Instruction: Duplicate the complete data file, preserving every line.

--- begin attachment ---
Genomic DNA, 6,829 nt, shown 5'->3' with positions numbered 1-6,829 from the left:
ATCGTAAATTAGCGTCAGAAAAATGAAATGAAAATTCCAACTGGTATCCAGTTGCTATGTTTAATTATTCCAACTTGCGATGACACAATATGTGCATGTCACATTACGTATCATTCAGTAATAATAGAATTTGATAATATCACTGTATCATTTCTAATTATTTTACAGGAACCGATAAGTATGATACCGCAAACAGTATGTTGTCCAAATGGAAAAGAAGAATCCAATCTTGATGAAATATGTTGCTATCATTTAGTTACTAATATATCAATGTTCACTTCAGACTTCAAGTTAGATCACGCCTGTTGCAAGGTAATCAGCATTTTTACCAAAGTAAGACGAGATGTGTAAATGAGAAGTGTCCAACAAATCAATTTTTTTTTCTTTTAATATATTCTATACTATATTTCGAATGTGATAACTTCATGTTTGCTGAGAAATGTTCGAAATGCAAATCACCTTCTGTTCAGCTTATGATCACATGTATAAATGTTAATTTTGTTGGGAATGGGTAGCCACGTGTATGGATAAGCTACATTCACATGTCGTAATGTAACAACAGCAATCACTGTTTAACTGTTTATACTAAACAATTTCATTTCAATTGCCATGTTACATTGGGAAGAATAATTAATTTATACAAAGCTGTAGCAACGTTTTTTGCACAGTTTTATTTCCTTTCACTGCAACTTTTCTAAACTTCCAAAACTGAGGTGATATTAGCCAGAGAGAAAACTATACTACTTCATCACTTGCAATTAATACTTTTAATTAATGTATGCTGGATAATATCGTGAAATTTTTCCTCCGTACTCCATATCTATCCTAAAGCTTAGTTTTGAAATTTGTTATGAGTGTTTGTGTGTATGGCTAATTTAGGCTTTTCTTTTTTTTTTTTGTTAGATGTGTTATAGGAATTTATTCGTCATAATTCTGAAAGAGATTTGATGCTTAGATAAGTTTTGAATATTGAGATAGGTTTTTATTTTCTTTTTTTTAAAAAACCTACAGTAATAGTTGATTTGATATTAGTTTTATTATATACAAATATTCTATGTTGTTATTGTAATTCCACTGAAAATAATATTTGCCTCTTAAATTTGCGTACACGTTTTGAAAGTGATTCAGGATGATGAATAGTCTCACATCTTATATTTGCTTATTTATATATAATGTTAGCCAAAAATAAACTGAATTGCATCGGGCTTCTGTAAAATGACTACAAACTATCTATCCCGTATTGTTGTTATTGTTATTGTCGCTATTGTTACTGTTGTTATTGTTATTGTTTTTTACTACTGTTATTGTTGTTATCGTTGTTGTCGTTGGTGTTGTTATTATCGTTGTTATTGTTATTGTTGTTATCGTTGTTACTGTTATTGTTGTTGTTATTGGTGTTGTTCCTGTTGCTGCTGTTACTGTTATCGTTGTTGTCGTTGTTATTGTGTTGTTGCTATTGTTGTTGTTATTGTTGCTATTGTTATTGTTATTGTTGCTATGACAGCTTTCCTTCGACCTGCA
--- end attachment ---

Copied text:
Genomic DNA, 6,829 nt, shown 5'->3' with positions numbered 1-6,829 from the left:
ATCGTAAATTAGCGTCAGAAAAATGAAATGAAAATTCCAACTGGTATCCAGTTGCTATGTTTAATTATTCCAACTTGCGATGACACAATATGTGCATGTCACATTACGTATCATTCAGTAATAATAGAATTTGATAATATCACTGTATCATTTCTAATTATTTTACAGGAACCGATAAGTATGATACCGCAAACAGTATGTTGTCCAAATGGAAAAGAAGAATCCAATCTTGATGAAATATGTTGCTATCATTTAGTTACTAATATATCAATGTTCACTTCAGACTTCAAGTTAGATCACGCCTGTTGCAAGGTAATCAGCATTTTTACCAAAGTAAGACGAGATGTGTAAATGAGAAGTGTCCAACAAATCAATTTTTTTTTCTTTTAATATATTCTATACTATATTTCGAATGTGATAACTTCATGTTTGCTGAGAAATGTTCGAAATGCAAATCACCTTCTGTTCAGCTTATGATCACATGTATAAATGTTAATTTTGTTGGGAATGGGTAGCCACGTGTATGGATAAGCTACATTCACATGTCGTAATGTAACAACAGCAATCACTGTTTAACTGTTTATACTAAACAATTTCATTTCAATTGCCATGTTACATTGGGAAGAATAATTAATTTATACAAAGCTGTAGCAACGTTTTTTGCACAGTTTTATTTCCTTTCACTGCAACTTTTCTAAACTTCCAAAACTGAGGTGATATTAGCCAGAGAGAAAACTATACTACTTCATCACTTGCAATTAATACTTTTAATTAATGTATGCTGGATAATATCGTGAAATTTTTCCTCCGTACTCCATATCTATCCTAAAGCTTAGTTTTGAAATTTGTTATGAGTGTTTGTGTGTATGGCTAATTTAGGCTTTTCTTTTTTTTTTTTGTTAGATGTGTTATAGGAATTTATTCGTCATAATTCTGAAAGAGATTTGATGCTTAGATAAGTTTTGAATATTGAGATAGGTTTTTATTTTCTTTTTTTTAAAAAACCTACAGTAATAGTTGATTTGATATTAGTTTTATTATATACAAATATTCTATGTTGTTATTGTAATTCCACTGAAAATAATATTTGCCTCTTAAATTTGCGTACACGTTTTGAAAGTGATTCAGGATGATGAATAGTCTCACATCTTATATTTGCTTATTTATATATAATGTTAGCCAAAAATAAACTGAATTGCATCGGGCTTCTGTAAAATGACTACAAACTATCTATCCCGTATTGTTGTTATTGTTATTGTCGCTATTGTTACTGTTGTTATTGTTATTGTTTTTTACTACTGTTATTGTTGTTATCGTTGTTGTCGTTGGTGTTGTTATTATCGTTGTTATTGTTATTGTTGTTATCGTTGTTACTGTTATTGTTGTTGTTATTGGTGTTGTTCCTGTTGCTGCTGTTACTGTTATCGTTGTTGTCGTTGTTATTGTGTTGTTGCTATTGTTGTTGTTATTGTTGCTATTGTTATTGTTATTGTTGCTATGACAGCTTTCCTTCGACCTGCA